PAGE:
Some kinds of material in the environment due to the accident at the Fukushima Nuclear Plant have been contaminated by radioactive cesium, which are represented by dehydrated sludge, surface soil, disaster wastes generated by the 2011 off the Pacific coast of Tohoku Earthquake and so on. Treatment (transportation, temporary storage or incineration) and disposal of the contaminated materials should be carried out while ensuring the safety of radiation for the workers and the public. In this study, in order to provide the technical information for making the guideline, the dose estimate for scenarios on the treatment and disposal is conducted, based on the method used for driving the clearance levels in Japan. Minimum activity concentration in contaminated material is calculated from the dose results, corresponding to the effective dose criterions indicated by the Nuclear Safety Commission of Japan (June 3, 2011). From the calculation result, it is suggested that it is necessary to forbid reusing the disposal site as construction, resident and agriculture in which the calculated doses for the public are higher than those in the other exposure pathways. Minimum activity concentration of radioactive cesium is derived to be 8.9 Bq/g for exposure pathway in landfill work under the condition of limited reuse of the site. In the case of the activity concentration below 8.9 Bq/g, the calculated dose of the resident due to direct and sky-shine radiation from the temporary storage place is less than 1 mSv/y, irrespective of the distance from the storage place.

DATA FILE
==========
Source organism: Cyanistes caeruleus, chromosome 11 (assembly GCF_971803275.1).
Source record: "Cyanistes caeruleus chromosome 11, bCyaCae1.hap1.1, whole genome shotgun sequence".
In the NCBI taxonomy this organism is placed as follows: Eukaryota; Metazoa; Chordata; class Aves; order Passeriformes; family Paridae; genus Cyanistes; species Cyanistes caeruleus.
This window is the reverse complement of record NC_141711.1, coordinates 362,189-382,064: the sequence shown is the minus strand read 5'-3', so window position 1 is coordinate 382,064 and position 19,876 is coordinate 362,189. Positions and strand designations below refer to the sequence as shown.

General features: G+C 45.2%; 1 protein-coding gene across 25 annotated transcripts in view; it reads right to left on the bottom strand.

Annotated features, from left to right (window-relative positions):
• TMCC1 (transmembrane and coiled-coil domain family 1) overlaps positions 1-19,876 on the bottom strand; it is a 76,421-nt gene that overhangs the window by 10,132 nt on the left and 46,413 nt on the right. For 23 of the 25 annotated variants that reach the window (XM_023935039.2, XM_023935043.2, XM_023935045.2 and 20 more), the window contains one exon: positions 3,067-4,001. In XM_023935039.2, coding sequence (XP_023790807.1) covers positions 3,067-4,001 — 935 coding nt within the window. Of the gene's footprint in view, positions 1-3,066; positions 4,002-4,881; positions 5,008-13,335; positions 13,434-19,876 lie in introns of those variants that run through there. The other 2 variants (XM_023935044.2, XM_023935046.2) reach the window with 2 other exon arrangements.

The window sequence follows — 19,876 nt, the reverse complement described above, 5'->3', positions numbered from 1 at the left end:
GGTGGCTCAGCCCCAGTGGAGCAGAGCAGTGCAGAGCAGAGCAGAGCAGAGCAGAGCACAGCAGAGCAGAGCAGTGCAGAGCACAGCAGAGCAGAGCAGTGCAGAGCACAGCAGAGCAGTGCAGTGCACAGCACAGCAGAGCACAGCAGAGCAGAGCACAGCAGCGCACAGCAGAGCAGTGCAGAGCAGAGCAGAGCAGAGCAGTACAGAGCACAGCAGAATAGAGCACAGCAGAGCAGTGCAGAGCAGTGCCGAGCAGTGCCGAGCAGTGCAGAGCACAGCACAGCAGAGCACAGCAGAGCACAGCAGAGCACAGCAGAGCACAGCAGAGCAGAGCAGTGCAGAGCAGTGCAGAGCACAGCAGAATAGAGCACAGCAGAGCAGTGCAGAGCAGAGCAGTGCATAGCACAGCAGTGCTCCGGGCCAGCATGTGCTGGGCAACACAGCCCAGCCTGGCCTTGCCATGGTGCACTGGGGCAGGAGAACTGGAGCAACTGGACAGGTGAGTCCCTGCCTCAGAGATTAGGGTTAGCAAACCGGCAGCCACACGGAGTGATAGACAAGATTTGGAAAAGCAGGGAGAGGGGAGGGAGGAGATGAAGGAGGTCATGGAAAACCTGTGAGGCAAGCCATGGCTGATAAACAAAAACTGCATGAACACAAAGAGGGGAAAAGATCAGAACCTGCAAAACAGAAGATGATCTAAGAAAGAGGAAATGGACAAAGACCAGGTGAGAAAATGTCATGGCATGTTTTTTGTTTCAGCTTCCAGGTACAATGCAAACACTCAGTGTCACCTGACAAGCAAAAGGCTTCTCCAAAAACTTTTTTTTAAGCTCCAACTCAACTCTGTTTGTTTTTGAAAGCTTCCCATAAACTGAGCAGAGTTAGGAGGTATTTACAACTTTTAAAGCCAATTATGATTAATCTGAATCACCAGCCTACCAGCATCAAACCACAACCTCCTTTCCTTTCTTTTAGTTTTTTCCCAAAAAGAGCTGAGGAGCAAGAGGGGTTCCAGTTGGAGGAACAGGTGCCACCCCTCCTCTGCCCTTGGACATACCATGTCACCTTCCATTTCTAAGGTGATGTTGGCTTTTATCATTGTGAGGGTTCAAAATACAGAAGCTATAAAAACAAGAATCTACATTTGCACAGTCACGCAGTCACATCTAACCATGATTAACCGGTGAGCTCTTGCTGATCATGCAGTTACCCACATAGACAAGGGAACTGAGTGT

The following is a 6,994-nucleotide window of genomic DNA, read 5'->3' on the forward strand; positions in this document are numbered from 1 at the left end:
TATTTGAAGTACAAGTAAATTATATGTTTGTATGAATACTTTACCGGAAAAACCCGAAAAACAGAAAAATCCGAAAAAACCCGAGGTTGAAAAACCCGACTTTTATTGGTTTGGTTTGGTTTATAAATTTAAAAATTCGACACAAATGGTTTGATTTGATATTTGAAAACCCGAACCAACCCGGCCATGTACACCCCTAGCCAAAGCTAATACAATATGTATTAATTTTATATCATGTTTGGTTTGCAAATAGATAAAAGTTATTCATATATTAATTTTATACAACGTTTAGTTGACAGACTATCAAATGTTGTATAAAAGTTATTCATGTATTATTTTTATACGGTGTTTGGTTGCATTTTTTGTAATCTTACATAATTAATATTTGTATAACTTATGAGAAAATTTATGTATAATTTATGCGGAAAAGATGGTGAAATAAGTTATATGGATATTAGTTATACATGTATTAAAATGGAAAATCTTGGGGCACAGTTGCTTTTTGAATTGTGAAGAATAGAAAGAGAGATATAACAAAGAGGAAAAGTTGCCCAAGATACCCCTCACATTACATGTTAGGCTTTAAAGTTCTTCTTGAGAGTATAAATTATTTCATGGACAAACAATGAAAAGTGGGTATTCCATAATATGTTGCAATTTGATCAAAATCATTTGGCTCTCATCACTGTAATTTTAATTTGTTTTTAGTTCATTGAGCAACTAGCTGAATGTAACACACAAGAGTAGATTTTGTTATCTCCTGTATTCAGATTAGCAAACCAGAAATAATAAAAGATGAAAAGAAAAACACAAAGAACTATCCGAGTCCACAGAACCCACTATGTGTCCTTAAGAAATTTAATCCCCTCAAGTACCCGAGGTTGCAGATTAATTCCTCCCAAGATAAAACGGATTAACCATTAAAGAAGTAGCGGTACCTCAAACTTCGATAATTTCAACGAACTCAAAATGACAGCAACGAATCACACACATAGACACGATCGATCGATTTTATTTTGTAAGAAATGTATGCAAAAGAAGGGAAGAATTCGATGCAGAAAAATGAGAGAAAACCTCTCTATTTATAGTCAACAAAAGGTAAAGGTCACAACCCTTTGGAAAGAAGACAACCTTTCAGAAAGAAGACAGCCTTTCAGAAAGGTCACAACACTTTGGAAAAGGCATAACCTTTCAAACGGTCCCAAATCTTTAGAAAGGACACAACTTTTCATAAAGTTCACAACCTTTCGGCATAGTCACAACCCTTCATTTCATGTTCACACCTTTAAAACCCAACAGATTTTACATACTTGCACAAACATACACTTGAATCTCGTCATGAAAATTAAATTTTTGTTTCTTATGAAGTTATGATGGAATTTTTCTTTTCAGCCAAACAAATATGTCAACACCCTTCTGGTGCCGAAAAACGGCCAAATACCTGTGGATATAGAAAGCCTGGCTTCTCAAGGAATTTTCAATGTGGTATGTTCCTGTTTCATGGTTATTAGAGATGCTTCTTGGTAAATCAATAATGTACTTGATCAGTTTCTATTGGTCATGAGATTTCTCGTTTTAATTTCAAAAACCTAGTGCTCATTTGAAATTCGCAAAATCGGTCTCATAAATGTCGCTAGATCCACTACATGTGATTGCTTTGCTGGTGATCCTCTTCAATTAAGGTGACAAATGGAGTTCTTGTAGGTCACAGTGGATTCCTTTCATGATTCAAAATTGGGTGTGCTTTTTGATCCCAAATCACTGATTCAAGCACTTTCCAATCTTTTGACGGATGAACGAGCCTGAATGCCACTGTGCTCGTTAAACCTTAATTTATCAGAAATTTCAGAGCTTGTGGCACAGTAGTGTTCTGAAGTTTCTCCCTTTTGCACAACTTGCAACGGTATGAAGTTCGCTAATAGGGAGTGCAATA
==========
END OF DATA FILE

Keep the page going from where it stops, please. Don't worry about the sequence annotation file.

Journal Articles

Journal Articles

Alkaline dissolution behavior of montmorillonite under compacted condition

Sawaguchi, Takuma; Kadowaki, Mitsushi*; Yamaguchi, Tetsuji; Mukai, Masayuki; Tanaka, Tadao

Genshiryoku Bakkuendo Kenkyu (CD-ROM), 20(2), p.71 - 78, 2013/12